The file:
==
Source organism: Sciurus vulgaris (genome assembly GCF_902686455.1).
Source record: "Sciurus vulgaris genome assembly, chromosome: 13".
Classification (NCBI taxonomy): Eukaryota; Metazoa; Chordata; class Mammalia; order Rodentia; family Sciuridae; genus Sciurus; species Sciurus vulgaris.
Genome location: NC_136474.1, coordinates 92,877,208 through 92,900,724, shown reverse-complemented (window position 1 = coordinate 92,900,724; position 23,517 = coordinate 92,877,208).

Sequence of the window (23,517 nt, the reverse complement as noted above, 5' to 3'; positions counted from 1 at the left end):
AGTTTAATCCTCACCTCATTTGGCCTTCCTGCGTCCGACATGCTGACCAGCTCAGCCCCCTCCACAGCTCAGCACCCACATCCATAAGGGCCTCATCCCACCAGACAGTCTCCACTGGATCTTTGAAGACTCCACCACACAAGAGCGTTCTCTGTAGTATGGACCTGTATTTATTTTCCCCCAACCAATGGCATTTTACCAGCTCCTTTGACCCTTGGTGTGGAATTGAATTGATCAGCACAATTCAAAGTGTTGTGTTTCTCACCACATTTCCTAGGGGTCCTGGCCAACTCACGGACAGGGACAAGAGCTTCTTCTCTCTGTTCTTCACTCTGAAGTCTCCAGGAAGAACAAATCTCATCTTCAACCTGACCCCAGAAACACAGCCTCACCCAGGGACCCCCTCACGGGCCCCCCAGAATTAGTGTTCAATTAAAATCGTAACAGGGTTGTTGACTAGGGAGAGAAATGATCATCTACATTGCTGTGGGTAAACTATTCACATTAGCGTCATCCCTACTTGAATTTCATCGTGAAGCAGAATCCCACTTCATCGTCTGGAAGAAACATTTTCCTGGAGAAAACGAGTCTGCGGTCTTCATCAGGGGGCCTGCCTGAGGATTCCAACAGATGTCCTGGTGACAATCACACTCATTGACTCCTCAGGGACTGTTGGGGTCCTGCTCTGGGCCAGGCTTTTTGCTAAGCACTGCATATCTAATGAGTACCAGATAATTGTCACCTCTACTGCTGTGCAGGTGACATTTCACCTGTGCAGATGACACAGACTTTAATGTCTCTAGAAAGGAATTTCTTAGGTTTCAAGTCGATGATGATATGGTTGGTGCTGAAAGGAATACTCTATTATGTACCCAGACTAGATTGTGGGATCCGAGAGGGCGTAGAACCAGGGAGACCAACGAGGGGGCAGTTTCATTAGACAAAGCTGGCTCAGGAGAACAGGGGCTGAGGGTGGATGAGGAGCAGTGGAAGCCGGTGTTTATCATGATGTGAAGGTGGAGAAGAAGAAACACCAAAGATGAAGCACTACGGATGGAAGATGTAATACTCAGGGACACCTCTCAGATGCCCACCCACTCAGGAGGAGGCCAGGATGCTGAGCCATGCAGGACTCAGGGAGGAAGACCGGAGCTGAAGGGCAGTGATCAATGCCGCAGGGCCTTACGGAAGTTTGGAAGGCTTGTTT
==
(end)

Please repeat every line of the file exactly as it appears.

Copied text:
Source organism: Sciurus vulgaris (genome assembly GCF_902686455.1).
Source record: "Sciurus vulgaris genome assembly, chromosome: 13".
Classification (NCBI taxonomy): Eukaryota; Metazoa; Chordata; class Mammalia; order Rodentia; family Sciuridae; genus Sciurus; species Sciurus vulgaris.
Genome location: NC_136474.1, coordinates 92,877,208 through 92,900,724, shown reverse-complemented (window position 1 = coordinate 92,900,724; position 23,517 = coordinate 92,877,208).

Sequence of the window (23,517 nt, the reverse complement as noted above, 5' to 3'; positions counted from 1 at the left end):
AGTTTAATCCTCACCTCATTTGGCCTTCCTGCGTCCGACATGCTGACCAGCTCAGCCCCCTCCACAGCTCAGCACCCACATCCATAAGGGCCTCATCCCACCAGACAGTCTCCACTGGATCTTTGAAGACTCCACCACACAAGAGCGTTCTCTGTAGTATGGACCTGTATTTATTTTCCCCCAACCAATGGCATTTTACCAGCTCCTTTGACCCTTGGTGTGGAATTGAATTGATCAGCACAATTCAAAGTGTTGTGTTTCTCACCACATTTCCTAGGGGTCCTGGCCAACTCACGGACAGGGACAAGAGCTTCTTCTCTCTGTTCTTCACTCTGAAGTCTCCAGGAAGAACAAATCTCATCTTCAACCTGACCCCAGAAACACAGCCTCACCCAGGGACCCCCTCACGGGCCCCCCAGAATTAGTGTTCAATTAAAATCGTAACAGGGTTGTTGACTAGGGAGAGAAATGATCATCTACATTGCTGTGGGTAAACTATTCACATTAGCGTCATCCCTACTTGAATTTCATCGTGAAGCAGAATCCCACTTCATCGTCTGGAAGAAACATTTTCCTGGAGAAAACGAGTCTGCGGTCTTCATCAGGGGGCCTGCCTGAGGATTCCAACAGATGTCCTGGTGACAATCACACTCATTGACTCCTCAGGGACTGTTGGGGTCCTGCTCTGGGCCAGGCTTTTTGCTAAGCACTGCATATCTAATGAGTACCAGATAATTGTCACCTCTACTGCTGTGCAGGTGACATTTCACCTGTGCAGATGACACAGACTTTAATGTCTCTAGAAAGGAATTTCTTAGGTTTCAAGTCGATGATGATATGGTTGGTGCTGAAAGGAATACTCTATTATGTACCCAGACTAGATTGTGGGATCCGAGAGGGCGTAGAACCAGGGAGACCAACGAGGGGGCAGTTTCATTAGACAAAGCTGGCTCAGGAGAACAGGGGCTGAGGGTGGATGAGGAGCAGTGGAAGCCGGTGTTTATCATGATGTGAAGGTGGAGAAGAAGAAACACCAAAGATGAAGCACTACGGATGGAAGATGTAATACTCAGGGACACCTCTCAGATGCCCACCCACTCAGGAGGAGGCCAGGATGCTGAGCCATGCAGGACTCAGGGAGGAAGACCGGAGCTGAAGGGCAGTGATCAATGCCGCAGGGCCTTACGGAAGTTTGGAAGGCTTGTTT